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Autoimmune Hepatitis Autoimmune Hepatitis

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Autoimmune Hepatitis

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									Autoimmune
Hepatitis
                   National Digestive Diseases Information Clearinghouse

                  What is autoimmune                                 •	 autoimmune anemia
                  hepatitis?                                         •	 ulcerative colitis, an inflammation of the
                  Autoimmune hepatitis is a disease in                  colon and rectum leading to ulcers
U.S. Department   which the body’s immune system attacks liver     Type 2 autoimmune hepatitis is less common,
of Health and     cells. This immune response causes inflam­        typically affecting girls aged 2 to 14, although
Human Services
                  mation of the liver, also called hepatitis.      adults can have it too.
                  Researchers think a genetic factor may make
NATIONAL
INSTITUTES        some people more susceptible to autoim­
OF HEALTH         mune diseases. About 70 percent of those
                  with autoimmune hepatitis are female.
                  The disease is usually quite serious and, if
                  not treated, gets worse over time. Autoim­
                  mune hepatitis is typically chronic, meaning
                  it can last for years, and can lead to cirrho­
                  sis—scarring and hardening—of the liver.
                  Eventually, liver failure can result.
                  Autoimmune hepatitis is classified as type 1
                  or type 2. Type 1 is the most common form                 Liver
                  in North America. It can occur at any age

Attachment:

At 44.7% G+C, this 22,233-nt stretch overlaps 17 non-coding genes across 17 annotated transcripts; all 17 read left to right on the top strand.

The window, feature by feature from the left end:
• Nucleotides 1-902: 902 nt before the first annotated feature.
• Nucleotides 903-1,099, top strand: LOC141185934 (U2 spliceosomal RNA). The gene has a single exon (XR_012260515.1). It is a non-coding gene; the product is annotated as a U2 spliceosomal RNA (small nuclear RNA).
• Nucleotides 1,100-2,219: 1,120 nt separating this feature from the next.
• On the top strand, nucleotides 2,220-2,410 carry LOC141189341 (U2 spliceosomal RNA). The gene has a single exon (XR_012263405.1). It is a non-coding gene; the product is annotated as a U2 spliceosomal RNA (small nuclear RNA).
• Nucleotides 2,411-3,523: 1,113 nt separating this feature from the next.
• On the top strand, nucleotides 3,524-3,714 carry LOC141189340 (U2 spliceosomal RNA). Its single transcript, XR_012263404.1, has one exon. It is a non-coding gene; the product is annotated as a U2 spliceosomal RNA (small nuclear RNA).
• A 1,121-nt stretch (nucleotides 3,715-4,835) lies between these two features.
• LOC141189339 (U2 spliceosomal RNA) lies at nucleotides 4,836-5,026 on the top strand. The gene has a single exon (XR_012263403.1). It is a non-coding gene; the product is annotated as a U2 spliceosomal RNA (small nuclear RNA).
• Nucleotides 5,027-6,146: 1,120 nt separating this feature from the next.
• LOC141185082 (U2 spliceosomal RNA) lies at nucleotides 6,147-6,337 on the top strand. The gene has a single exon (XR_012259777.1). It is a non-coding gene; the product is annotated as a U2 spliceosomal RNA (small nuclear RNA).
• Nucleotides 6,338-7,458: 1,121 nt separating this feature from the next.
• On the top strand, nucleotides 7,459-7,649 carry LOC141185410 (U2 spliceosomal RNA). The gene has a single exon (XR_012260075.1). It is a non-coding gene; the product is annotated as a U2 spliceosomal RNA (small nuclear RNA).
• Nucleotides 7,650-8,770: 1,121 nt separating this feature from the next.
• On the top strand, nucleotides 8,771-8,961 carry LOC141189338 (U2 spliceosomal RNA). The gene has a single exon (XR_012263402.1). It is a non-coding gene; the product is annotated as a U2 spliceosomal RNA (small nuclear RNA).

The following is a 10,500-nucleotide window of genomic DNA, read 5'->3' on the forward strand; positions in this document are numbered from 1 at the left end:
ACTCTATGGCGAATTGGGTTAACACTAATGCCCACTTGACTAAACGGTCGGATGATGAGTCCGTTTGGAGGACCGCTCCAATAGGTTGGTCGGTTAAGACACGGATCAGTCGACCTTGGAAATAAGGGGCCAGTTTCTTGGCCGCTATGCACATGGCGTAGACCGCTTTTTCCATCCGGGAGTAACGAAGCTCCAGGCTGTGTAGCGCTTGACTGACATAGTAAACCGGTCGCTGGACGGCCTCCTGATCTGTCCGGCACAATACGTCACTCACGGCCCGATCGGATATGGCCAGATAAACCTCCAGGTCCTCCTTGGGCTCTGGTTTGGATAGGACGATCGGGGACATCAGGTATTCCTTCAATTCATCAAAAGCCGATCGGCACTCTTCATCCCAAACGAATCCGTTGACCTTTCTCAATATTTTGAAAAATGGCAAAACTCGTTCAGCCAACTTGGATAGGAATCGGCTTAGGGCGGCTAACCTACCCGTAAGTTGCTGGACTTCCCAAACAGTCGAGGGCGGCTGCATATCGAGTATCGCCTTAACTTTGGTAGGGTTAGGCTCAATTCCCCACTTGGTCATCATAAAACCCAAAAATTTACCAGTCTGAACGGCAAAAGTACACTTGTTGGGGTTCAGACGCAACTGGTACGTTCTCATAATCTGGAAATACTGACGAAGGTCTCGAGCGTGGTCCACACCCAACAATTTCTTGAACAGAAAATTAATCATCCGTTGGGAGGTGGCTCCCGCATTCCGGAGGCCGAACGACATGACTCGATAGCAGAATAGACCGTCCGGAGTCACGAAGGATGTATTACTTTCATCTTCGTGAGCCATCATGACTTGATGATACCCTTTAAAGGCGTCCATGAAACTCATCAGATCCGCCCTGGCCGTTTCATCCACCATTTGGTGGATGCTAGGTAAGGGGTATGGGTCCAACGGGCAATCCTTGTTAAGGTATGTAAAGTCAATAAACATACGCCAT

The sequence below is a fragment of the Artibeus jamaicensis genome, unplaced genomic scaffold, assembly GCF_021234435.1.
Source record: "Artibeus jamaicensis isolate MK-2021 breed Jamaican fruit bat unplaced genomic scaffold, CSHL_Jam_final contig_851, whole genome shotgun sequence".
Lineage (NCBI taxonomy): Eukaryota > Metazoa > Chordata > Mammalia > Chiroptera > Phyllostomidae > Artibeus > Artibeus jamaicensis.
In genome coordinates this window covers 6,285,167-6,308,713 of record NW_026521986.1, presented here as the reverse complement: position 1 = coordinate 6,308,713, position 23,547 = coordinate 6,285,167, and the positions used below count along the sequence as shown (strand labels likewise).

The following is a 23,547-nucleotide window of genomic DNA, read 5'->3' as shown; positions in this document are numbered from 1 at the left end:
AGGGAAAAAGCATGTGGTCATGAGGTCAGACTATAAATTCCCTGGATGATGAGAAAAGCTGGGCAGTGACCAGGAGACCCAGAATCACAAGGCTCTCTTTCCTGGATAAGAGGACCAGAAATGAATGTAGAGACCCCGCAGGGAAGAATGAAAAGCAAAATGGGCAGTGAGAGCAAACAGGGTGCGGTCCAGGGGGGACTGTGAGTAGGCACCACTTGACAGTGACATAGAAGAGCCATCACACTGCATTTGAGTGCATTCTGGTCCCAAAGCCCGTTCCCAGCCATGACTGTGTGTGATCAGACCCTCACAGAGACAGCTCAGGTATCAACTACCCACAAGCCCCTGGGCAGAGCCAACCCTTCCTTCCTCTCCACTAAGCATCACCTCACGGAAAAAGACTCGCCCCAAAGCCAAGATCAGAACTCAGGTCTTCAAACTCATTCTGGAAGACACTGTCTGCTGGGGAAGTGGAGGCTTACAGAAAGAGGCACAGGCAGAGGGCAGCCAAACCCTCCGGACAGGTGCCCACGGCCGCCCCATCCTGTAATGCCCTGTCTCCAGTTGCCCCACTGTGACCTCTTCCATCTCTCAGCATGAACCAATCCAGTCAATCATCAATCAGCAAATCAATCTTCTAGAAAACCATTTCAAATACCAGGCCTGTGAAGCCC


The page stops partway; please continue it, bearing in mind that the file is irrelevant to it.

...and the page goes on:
but most often starts in adolescence or young
                  adulthood. About half of those with type 1
                  have other autoimmune disorders, such as
                    •	 type 1 diabetes
                    •	 proliferative glomerulonephritis, an 

                       inflammation of blood vessels in the 

                       kidneys

                    •	 thyroiditis, an inflammation of the thy­
                       roid gland
                    •	 Graves’ disease, the leading cause of
                       overactive thyroid
                    •	 Sjögren’s syndrome, a syndrome that         Autoimmune hepatitis affects the liver.
                       causes dry eyes and mouth
What is autoimmune                                People in advanced stages of the disease
                                                  are more likely to have symptoms related
disease?                                          to chronic liver disease, such as fluid in the
One job of the immune system is to protect        abdomen—also called ascites—and mental
the body from viruses, bacteria, and other liv­   confusion. Women may stop having men­
ing organisms. The immune system usually          strual periods.
does not react against the body’s own cells.
However, sometimes it attacks the cells it is     Symptoms of autoimmune hepatitis range
supposed to protect; this response is called      from mild to severe. Because severe viral
autoimmunity. Researchers think certain           hepatitis or hepatitis caused by a drug—for
bacteria, viruses, toxins, and drugs trigger      example, certain antibiotics—have the same
an autoimmune response in people who are          symptoms as autoimmune hepatitis, tests may
genetically susceptible to developing an          be needed for an exact diagnosis. Doctors
autoimmune disorder.                              should also review and rule out all medicines
                                                  a patient is taking before diagnosing autoim­
                                                  mune hepatitis.
What are the symptoms of
autoimmune hepatitis?                             How is autoimmune
Fatigue is probably the most common
symptom of autoimmune hepatitis. Other
                                                  hepatitis diagnosed?